Alger Hiss

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Alger Hiss
BirthplaceBaltimore, Maryland, United States
EducationBaltimore City College high school Johns Hopkins University Harvard Law School

Hiss, Alger

(ăl`jər), 1904–96, American public official, b. Baltimore. After serving (1929–30) as secretary to Justice Oliver Wendell HolmesHolmes, Oliver Wendell,
1841–1935, American jurist, associate justice of the U.S. Supreme Court (1902–32), b. Boston; son of the writer Oliver Wendell Holmes.
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, Hiss practiced law in Boston and New York City. He then was attached to the Agricultural Adjustment Administration (1933–35) and to the Dept. of Justice (1935–36). He entered the Dept. of State in 1936 and rose rapidly to become an adviser at various international conferences and a coordinator of American foreign policy. In 1947, he resigned his government post to become president of the Carnegie Endowment for International Peace. In Aug., 1948, Whittaker ChambersChambers, Whittaker,
1901–61, U.S. journalist and spy, b. Philadelphia. He joined the U.S. Communist party in 1925 and wrote for its newspaper before engaging (1935–38) in espionage for the USSR. He left the party in 1939 and began working for Time magazine.
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, a magazine editor and former Communist party courier, accused Hiss of having helped transmit confidential government documents to the Russians. Hiss denied these charges; since, under the statute of limitations, he could not be tried for espionage, he was indicted (Dec., 1948) on two counts of perjury. When he was first brought to trial in 1949, the jury was unable to reach a decision. At a second trial Hiss was found guilty (Jan., 1950) and sentenced to a five-year prison term. His trial created great controversy; many believed that the Federal Bureau of Investigation had tampered with evidence in order to secure a conviction. Hiss was released from prison in Nov., 1954, his term shortened for good conduct. In 1957 he wrote In the Court of Public Opinion, in which he denied all charges against him. Hiss maintained his innocence to his death; Soviet files made public in 1995 convinced most observers that he had been guilty, but controversy lingers.


See W. Chambers, Witness (1952, repr. 1983); R. Seth, The Sleeping Truth: The Hiss-Chambers Affair Reappraised (1968); A. Weinstein, Perjury: The Hiss-Chambers Case (1978).

Hiss, Alger (1904–)

imprisoned for perjury during espionage hearings. [Am. Hist.: NCE, 1247]
See: Perjury

Hiss, Alger

(1904–  ) lawyer, government official; born in Baltimore, Md. A lawyer who had clerked with Justice Oliver Wendell Holmes, he went to work for President Roosevelt's New Deal, eventually joining the State Department. He rose rapidly in the State Department (1936–45), going with President Roosevelt to Yalta. He was President of the Carnegie Endowment for Peace (1945–49) when Whittaker Chambers accused him of having been a spy for the Russians. Convicted of perjury in 1950, he went to prison for four years, writing and lecturing in his own defense afterward. In 1992 a Russian with access to Soviet files announced that Hiss had never been a Soviet agent, but this seemed unlikely to put a complete end to the controversy that had surrounded Hiss since 1948.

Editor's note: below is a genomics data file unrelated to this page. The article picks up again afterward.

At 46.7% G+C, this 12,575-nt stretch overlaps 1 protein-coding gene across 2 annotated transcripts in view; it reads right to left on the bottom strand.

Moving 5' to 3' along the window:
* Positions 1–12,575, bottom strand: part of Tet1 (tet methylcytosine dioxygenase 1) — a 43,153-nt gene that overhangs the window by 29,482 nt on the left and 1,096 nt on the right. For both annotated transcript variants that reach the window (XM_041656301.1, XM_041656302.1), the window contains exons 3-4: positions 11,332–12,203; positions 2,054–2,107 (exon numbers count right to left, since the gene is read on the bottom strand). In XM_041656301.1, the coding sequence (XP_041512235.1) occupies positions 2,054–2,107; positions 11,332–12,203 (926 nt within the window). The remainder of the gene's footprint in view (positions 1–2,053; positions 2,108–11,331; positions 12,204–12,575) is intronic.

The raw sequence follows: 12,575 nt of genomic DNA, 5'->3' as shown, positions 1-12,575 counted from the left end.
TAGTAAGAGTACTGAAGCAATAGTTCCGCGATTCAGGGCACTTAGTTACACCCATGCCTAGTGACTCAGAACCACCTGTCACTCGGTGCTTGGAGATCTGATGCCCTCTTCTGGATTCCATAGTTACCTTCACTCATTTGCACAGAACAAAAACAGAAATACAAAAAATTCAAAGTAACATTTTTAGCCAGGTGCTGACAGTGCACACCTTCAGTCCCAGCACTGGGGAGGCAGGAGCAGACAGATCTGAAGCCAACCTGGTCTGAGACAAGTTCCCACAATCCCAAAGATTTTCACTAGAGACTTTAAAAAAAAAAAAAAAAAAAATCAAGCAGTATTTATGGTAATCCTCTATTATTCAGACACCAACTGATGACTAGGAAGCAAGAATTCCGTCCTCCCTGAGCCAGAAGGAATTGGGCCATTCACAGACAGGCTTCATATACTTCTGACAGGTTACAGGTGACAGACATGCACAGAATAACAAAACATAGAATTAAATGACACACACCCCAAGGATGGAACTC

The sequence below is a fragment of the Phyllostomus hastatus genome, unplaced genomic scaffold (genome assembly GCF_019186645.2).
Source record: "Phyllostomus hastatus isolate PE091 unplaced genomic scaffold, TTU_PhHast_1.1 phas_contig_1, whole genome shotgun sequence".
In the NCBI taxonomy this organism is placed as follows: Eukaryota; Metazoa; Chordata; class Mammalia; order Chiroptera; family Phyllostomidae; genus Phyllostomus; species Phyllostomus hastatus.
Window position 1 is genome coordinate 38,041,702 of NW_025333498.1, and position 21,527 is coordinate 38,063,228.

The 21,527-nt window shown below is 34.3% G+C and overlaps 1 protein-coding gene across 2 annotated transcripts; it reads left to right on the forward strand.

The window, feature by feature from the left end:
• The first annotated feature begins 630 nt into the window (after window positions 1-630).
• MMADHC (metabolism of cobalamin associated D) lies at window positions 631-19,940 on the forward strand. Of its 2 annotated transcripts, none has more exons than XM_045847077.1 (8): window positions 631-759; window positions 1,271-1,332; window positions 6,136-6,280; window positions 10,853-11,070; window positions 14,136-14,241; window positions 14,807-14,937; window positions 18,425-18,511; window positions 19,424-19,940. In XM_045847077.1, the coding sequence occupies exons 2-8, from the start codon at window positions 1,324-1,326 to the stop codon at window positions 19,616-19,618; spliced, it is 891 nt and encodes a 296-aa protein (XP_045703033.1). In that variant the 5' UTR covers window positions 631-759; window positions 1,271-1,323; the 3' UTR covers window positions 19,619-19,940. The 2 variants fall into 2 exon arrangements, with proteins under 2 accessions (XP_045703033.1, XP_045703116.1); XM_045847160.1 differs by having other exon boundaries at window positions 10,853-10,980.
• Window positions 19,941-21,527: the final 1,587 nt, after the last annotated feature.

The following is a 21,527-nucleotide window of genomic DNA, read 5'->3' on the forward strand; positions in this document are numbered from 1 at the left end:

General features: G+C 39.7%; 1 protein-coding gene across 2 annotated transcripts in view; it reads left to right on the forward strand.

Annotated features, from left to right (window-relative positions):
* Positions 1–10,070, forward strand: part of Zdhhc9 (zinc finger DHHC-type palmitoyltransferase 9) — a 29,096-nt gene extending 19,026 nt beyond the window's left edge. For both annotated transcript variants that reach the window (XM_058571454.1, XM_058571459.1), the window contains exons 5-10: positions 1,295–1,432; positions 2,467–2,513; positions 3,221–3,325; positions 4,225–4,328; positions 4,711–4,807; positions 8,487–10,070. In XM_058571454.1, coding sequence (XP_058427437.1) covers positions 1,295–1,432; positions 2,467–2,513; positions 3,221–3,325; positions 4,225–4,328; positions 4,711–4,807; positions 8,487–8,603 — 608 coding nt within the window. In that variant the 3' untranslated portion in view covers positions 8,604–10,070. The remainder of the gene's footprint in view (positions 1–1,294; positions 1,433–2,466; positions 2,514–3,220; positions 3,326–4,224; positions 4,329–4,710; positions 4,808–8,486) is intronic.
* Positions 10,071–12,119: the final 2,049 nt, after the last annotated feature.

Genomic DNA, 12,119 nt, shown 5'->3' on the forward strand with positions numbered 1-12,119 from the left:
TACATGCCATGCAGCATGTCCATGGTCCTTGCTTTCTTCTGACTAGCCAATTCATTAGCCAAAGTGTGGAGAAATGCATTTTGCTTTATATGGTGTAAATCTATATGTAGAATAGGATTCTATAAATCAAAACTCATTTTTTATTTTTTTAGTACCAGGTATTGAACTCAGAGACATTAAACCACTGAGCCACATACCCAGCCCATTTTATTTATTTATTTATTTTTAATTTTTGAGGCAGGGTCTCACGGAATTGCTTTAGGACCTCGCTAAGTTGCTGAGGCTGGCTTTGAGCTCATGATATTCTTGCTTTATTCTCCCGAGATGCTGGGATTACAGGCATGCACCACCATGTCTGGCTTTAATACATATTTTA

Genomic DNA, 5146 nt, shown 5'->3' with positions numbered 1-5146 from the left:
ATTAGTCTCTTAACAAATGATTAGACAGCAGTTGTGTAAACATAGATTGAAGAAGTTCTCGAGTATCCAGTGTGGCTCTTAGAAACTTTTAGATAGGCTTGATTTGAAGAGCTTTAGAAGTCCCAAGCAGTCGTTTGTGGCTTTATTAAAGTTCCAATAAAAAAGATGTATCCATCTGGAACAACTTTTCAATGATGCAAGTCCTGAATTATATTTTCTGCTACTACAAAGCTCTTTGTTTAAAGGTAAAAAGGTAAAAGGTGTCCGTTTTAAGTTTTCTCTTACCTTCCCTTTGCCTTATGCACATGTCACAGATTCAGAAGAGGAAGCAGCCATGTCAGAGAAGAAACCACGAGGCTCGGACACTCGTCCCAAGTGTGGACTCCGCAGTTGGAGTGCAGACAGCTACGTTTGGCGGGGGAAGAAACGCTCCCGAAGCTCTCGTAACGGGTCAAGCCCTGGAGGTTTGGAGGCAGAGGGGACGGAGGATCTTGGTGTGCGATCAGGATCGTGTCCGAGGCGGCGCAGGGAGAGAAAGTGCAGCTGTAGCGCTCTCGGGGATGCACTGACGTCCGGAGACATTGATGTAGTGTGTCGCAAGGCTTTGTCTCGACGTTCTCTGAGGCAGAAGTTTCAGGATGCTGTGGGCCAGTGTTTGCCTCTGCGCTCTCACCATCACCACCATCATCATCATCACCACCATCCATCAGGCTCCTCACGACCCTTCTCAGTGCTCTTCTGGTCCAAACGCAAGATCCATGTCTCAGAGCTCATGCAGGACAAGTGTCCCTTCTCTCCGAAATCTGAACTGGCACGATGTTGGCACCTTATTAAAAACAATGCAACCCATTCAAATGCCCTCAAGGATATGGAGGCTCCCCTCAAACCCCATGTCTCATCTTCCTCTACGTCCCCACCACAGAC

References in periodicals archive ?
Anti-communist hysteria in the US had reached its height by 1948 when Whittaker Chambers accused Alger Hiss of being a dues-paying communist.
In January, 1988, I was appointed to the Alger Hiss Chair of Social Studies at Bard College.
Roosevelt's decisions to intern Japanese-Americans and to try a group of Nazi saboteurs by military commission received broad public support and the sanction of the Supreme Court; in 1949-50, after the Communist takeover of China, the Soviet atomic tests, the North Korean invasion of South Korea, the Alger Hiss case, and the atomic spy cases, all of the measures to curb communist activity had enthusiastic support.
State Department official Alger Hiss, whose espionage case actually predated the rise of Sen.
Alger Hiss was at the Carnegie Endowment when he came under investigation by the House Committee on Un-American Activities, whose members included a doggedly determined young lawyer from California named Richard Nixon.
There were real spies--not only Alger Hiss at State but Harry Dexter White at Treasury, Lauchlin Currie at the White House, and David Greenglass at Los Alamos, who had been recruited by another Soviet agent, Julius Rosenberg.
Nixon (R-CA), 1948 was the year during which he vaulted to national prominence by exposing former high-ranking Department of State official Alger Hiss as a liar whose denials of Communist-party membership Nixon proved to be false.
Alger Hiss, Julius Rosenberg, even American journalist I.
Knight also challenges the nearly unanimous post-Cold War consensus that US State Department official Alger Hiss was a communist spy.
Theatre Works are "The Chicago Conspiracy Trial" and "In the Name of Security," which deals with the Cold War trials of Alger Hiss, the Rosenbergs and J.
He also takes several pages to keep rising to the defense of Alger Hiss.
Her father, attorney Leonard Boudin, represented prominent radicals, including accused spy Judith Coplon, Fidel Castro, and Paul Robeson; Boudin's law partner represented Alger Hiss.